Back in the 18th century Benjamin Franklin documented his observation that vessels in shallow water move slower than vessels in deep water (with all other things equal between the vessels).
As the vessel moves forward it is pushing against the water in all directions, pushing water molecules out of the way so the vessel can fill that space ahead. Molecules of water form pressure waves which move outward from the vessel on all sides which we observe as waves on the surface. It also sends pressure waves downward toward the bottom. These waves cannot be seen, but they can be felt. If close enough that wave will hit the bottom, bounce up and push against the vessel, causing it to move slower in the water.
Possibly some of you have noticed that, as swimmers, we have the same situation in pools with shallow depth.
Here are the shapes and depths of the three pools I have used in the last 3 weeks while on a visit to my home state of Oregon USA.
Pools A and B are actually at the same athletic club. Pool A is indoors and Pool B is outdoors. I naturally gravitated toward the outdoor pool when it was not occupied in the morning, but would have to switch to the indoor pool within the hour, once the kids showed up for daily swim club.
So, a couple times I was in the middle of stroke-counting sets when I used my rest interval to switch pools then resume the set inside. It was interesting to note that my stroke count was about 1 SPL lower when I moved to the indoor Pool A. After the first time I switched and noticed the difference, I wondered if that outdoor pool was slightly longer. The outdoor pool is heated to maybe 1-2 C (2-3 F) warmer than the indoor pool and slightly too warm for my comfort – so I must admit that factor played a small part in how ‘energetic’ I felt, but still, after testing it a few times it was obvious there was an echo effect happening, slowing me down in the pool with a more shallow bottom.
A few years ago during a visit and a few times during this recent trip I swam in Pool C, which went from shallow to deep for more than half of the length. A few years ago, while doing 4×25 sprint sets with strict SPL x Tempo combinations I distinctly noticed the stroke count difference between lengths – I would take 1/2 to 1 strokes more swimming back to the shallow side wall than when I swam toward the deep end. I did scores of repeats over a few weeks to feel confident the depth changes were affecting SPL.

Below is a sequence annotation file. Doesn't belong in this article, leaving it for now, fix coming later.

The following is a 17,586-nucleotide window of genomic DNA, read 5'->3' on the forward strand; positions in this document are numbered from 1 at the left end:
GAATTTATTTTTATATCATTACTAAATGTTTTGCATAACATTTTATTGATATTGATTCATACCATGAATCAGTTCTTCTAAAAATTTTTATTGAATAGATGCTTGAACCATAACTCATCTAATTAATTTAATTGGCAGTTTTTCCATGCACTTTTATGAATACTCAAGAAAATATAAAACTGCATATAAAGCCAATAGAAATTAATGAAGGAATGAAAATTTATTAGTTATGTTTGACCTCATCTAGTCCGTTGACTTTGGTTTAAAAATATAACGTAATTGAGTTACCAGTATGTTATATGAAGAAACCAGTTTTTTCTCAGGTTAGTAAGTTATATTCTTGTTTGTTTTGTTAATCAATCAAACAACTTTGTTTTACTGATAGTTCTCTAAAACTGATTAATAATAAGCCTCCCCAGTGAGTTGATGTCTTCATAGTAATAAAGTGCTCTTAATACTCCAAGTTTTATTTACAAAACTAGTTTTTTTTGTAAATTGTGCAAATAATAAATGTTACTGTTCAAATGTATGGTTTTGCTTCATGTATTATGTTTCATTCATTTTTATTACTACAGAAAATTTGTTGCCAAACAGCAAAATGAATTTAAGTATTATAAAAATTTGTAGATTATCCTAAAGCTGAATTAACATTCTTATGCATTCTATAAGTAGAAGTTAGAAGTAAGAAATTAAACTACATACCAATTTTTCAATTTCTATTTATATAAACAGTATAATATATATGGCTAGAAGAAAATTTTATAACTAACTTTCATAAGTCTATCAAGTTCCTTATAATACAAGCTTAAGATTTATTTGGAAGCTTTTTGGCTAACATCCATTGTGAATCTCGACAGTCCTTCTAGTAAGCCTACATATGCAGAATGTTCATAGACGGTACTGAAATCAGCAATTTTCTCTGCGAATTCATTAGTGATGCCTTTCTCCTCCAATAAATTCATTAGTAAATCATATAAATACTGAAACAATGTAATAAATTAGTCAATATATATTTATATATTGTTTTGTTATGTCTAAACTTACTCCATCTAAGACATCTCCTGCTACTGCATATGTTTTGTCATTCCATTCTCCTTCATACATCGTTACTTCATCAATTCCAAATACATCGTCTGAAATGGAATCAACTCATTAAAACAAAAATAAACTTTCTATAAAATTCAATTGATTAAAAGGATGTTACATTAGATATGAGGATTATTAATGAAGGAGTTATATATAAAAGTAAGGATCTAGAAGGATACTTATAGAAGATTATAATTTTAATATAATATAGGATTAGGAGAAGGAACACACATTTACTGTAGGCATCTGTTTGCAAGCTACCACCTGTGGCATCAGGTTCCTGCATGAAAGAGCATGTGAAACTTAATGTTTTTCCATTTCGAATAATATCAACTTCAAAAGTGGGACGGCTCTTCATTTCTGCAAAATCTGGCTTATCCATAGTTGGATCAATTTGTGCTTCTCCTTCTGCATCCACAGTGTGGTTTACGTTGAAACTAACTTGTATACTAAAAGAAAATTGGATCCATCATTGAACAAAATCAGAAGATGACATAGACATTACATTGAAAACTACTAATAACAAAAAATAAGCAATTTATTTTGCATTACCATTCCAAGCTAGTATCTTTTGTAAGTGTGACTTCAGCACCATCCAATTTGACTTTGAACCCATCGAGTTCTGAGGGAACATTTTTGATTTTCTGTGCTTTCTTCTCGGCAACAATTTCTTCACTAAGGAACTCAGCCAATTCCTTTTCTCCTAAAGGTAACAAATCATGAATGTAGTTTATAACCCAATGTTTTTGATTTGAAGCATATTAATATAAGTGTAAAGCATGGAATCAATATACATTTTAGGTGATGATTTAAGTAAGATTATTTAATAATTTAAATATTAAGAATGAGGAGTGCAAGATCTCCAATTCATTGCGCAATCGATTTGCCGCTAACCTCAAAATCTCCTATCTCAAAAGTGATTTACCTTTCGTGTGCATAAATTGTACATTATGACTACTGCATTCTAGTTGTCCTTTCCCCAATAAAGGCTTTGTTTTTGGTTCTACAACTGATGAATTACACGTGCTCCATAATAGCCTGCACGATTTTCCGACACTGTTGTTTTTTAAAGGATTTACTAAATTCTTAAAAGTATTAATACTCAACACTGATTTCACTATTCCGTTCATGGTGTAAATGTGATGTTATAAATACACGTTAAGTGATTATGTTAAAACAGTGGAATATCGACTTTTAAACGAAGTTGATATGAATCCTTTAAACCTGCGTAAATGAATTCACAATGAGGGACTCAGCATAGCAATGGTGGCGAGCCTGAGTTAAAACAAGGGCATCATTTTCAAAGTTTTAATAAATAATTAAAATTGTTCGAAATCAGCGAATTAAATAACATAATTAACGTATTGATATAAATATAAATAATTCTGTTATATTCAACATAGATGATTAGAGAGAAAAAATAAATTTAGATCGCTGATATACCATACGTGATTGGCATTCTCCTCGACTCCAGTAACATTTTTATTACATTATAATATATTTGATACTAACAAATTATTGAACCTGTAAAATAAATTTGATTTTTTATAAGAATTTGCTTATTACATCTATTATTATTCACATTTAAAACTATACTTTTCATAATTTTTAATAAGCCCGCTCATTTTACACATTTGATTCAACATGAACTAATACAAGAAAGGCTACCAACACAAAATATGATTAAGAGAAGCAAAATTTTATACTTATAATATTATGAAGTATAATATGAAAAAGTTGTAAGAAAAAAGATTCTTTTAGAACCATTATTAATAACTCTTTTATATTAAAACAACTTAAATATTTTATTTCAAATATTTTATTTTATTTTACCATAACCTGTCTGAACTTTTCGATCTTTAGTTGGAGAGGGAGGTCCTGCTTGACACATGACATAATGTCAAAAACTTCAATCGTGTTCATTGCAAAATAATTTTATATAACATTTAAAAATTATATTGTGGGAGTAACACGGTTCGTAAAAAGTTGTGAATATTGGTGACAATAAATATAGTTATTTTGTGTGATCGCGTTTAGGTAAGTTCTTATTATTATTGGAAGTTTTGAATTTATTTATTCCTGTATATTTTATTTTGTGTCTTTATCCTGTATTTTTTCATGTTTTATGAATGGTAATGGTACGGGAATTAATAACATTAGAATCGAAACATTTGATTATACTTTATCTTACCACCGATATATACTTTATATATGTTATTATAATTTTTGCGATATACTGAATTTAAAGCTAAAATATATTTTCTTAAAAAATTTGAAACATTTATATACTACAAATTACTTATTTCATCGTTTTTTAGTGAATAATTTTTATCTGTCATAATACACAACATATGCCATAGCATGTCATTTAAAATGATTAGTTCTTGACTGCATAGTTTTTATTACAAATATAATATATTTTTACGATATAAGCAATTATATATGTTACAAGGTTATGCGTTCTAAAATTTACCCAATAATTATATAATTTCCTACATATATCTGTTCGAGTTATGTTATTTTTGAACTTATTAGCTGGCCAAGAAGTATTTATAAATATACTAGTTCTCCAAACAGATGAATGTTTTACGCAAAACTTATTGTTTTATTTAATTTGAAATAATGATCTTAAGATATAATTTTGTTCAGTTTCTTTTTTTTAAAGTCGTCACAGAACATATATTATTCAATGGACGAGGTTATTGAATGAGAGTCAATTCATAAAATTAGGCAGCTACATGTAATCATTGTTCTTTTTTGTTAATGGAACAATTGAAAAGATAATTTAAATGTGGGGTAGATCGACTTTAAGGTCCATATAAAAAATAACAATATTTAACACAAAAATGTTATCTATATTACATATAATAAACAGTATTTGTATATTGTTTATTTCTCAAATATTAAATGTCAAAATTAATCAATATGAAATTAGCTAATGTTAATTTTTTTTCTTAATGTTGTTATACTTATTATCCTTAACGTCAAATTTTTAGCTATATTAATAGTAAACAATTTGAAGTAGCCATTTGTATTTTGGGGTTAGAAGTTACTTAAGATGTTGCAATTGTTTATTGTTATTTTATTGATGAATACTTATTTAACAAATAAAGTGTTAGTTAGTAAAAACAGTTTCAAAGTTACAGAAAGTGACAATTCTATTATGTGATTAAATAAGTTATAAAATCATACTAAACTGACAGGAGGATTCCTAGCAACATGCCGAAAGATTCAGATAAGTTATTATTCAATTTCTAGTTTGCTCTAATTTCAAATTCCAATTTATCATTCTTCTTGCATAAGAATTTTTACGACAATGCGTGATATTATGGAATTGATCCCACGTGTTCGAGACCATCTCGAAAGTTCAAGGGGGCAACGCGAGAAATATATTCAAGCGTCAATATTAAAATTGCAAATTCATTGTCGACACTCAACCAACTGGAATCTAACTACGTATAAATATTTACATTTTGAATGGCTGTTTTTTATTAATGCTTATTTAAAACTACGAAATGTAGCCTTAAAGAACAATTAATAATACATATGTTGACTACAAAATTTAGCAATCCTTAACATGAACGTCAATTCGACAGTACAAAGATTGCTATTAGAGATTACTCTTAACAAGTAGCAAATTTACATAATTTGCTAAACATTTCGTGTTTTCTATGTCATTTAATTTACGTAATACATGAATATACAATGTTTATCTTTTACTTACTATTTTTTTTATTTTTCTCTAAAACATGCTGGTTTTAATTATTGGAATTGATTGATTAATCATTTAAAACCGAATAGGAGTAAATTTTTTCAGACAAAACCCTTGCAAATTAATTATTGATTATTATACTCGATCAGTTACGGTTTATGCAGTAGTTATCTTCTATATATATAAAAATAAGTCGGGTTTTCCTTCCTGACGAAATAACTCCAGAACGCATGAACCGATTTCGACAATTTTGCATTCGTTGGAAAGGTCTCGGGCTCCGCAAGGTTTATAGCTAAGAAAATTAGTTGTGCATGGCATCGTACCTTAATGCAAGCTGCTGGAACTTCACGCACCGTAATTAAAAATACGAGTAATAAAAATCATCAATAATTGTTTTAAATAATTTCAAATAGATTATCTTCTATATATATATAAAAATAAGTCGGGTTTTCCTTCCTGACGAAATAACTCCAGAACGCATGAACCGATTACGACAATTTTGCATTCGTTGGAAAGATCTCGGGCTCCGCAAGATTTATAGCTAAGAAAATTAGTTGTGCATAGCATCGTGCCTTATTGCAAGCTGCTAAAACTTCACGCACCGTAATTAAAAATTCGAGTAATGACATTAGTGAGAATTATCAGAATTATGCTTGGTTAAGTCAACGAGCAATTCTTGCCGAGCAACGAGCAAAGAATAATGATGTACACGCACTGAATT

Have you ever observed this in your own pool?
Why bring this up?
Well, first of all, it is just interesting hydro-physics and I know there are a few geeks out there reading this who like to think about this stuff too.
Second, when comparing your SPL from one pool to your SPL in another pool, you should take into account the differences between the depth of the two pools even if they are the same length. You may feel surprised by achieving an exceptionally long, or exceptionally short stroke while visiting a new pool one day and wonder what happened. The depth of the pool could be a significant factor.
And, it is quite common for public pools (in the USA, at least) to have a shape something like Pool C to make room for a diving board at one end. If you are a precision data geek then you may appreciate knowing that dramatic changes in pool depth can affect your SPL going one direction versus the other.
Also, this is one of the reason why those TI Height/SPL Charts (on our Resource Page) which show suggested SPL ‘Green Zone’ by height (or wingspan) are an estimate of our optimal SPL range, not a rule we must conform to. There are many factors that need to be taken into account when dialing in your personal SPL expectations.
If you are interested in more on the topic of performance pool design here are a couple links describing the pools used for the 2008 Beijing Olympics and the 2012 London Olympics. The consensus of these two videos says that 3m depth is ideal for a minimal echo off the bottom of the pool.
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